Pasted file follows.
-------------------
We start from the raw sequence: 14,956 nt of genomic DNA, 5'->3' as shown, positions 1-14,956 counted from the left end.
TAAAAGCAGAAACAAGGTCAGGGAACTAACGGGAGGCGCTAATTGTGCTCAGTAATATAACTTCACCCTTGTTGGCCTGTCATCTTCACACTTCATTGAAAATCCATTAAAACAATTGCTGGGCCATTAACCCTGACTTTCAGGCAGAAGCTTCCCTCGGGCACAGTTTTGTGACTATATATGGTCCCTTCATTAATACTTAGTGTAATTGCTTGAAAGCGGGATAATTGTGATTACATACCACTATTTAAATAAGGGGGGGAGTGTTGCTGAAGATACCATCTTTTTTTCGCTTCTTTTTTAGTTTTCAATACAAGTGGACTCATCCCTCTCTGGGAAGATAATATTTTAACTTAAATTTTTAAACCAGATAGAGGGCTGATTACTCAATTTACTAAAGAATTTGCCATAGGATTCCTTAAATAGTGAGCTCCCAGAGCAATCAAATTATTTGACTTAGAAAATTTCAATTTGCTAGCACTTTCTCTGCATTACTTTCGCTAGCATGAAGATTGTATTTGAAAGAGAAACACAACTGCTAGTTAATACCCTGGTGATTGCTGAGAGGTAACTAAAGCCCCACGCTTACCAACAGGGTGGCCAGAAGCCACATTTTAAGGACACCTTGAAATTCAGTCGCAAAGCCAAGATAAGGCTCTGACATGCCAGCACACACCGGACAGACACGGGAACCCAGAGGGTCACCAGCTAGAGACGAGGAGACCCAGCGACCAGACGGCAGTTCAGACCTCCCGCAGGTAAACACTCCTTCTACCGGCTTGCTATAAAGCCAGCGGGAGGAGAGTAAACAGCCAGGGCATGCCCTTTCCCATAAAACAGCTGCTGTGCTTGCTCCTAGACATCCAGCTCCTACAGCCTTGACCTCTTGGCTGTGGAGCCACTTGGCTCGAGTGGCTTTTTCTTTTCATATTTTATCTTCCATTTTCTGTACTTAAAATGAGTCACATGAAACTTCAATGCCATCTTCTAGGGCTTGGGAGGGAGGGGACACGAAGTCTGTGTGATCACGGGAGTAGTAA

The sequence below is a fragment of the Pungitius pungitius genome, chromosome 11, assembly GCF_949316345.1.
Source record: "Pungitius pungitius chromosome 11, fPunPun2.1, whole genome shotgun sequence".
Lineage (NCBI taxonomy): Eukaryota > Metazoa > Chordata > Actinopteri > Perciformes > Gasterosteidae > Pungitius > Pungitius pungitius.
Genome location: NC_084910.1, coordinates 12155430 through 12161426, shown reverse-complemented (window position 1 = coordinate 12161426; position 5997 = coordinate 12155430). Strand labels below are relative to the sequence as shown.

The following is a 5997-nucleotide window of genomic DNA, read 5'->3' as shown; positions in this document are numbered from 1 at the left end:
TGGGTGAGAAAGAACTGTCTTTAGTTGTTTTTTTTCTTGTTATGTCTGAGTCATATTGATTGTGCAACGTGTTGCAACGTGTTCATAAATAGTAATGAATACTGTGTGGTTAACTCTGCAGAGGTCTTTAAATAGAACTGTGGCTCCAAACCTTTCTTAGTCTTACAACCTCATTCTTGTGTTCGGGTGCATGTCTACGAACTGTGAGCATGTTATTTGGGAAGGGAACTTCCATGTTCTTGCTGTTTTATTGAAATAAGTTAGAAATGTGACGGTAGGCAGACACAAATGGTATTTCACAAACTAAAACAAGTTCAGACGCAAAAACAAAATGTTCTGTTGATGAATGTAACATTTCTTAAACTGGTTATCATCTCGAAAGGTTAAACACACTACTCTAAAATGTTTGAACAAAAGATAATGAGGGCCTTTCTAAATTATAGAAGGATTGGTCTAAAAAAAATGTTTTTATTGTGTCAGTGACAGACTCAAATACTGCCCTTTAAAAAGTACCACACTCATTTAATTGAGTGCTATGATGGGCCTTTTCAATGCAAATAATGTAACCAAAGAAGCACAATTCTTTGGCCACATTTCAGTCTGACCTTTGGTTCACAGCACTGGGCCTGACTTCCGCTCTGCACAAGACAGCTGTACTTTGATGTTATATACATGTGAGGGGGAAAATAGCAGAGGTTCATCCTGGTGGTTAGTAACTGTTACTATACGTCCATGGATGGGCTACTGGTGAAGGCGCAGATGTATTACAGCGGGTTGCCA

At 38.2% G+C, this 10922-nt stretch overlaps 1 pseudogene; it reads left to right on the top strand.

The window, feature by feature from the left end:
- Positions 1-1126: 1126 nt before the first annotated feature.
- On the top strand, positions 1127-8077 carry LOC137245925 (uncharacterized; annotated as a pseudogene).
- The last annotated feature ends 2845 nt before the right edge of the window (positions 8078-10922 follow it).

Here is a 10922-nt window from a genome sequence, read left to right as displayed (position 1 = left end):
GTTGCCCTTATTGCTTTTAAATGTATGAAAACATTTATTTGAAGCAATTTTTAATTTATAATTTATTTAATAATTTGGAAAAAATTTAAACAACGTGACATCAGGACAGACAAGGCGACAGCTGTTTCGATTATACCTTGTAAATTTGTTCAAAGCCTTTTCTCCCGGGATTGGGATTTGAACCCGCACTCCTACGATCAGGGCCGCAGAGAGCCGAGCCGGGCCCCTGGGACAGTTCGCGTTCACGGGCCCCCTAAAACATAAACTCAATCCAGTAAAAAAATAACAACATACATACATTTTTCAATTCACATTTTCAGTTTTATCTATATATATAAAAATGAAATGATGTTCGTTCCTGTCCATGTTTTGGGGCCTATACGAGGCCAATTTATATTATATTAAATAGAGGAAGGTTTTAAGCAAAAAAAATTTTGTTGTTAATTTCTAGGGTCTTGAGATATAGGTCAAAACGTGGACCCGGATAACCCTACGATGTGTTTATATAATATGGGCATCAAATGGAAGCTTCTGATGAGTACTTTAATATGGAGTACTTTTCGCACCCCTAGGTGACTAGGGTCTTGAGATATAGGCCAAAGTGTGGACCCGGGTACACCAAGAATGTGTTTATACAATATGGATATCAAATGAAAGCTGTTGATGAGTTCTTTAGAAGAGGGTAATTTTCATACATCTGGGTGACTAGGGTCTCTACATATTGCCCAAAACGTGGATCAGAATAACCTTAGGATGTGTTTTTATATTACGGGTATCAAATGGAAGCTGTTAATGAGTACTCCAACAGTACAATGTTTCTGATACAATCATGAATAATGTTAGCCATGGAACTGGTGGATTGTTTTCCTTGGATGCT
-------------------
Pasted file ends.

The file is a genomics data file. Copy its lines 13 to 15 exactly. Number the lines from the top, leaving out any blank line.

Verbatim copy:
- The last annotated feature ends 2845 nt before the right edge of the window (positions 8078-10922 follow it).

Here is a 10922-nt window from a genome sequence, read left to right as displayed (position 1 = left end):
GTTGCCCTTATTGCTTTTAAATGTATGAAAACATTTATTTGAAGCAATTTTTAATTTATAATTTATTTAATAATTTGGAAAAAATTTAAACAACGTGACATCAGGACAGACAAGGCGACAGCTGTTTCGATTATACCTTGTAAATTTGTTCAAAGCCTTTTCTCCCGGGATTGGGATTTGAACCCGCACTCCTACGATCAGGGCCGCAGAGAGCCGAGCCGGGCCCCTGGGACAGTTCGCGTTCACGGGCCCCCTAAAACATAAACTCAATCCAGTAAAAAAATAACAACATACATACATTTTTCAATTCACATTTTCAGTTTTATCTATATATATAAAAATGAAATGATGTTCGTTCCTGTCCATGTTTTGGGGCCTATACGAGGCCAATTTATATTATATTAAATAGAGGAAGGTTTTAAGCAAAAAAAATTTTGTTGTTAATTTCTAGGGTCTTGAGATATAGGTCAAAACGTGGACCCGGATAACCCTACGATGTGTTTATATAATATGGGCATCAAATGGAAGCTTCTGATGAGTACTTTAATATGGAGTACTTTTCGCACCCCTAGGTGACTAGGGTCTTGAGATATAGGCCAAAGTGTGGACCCGGGTACACCAAGAATGTGTTTATACAATATGGATATCAAATGAAAGCTGTTGATGAGTTCTTTAGAAGAGGGTAATTTTCATACATCTGGGTGACTAGGGTCTCTACATATTGCCCAAAACGTGGATCAGAATAACCTTAGGATGTGTTTTTATATTACGGGTATCAAATGGAAGCTGTTAATGAGTACTCCAACAGTACAATGTTTCTGATACAATCATGAATAATGTTAGCCATGGAACTGGTGGATTGTTTTCCTTGGATGCT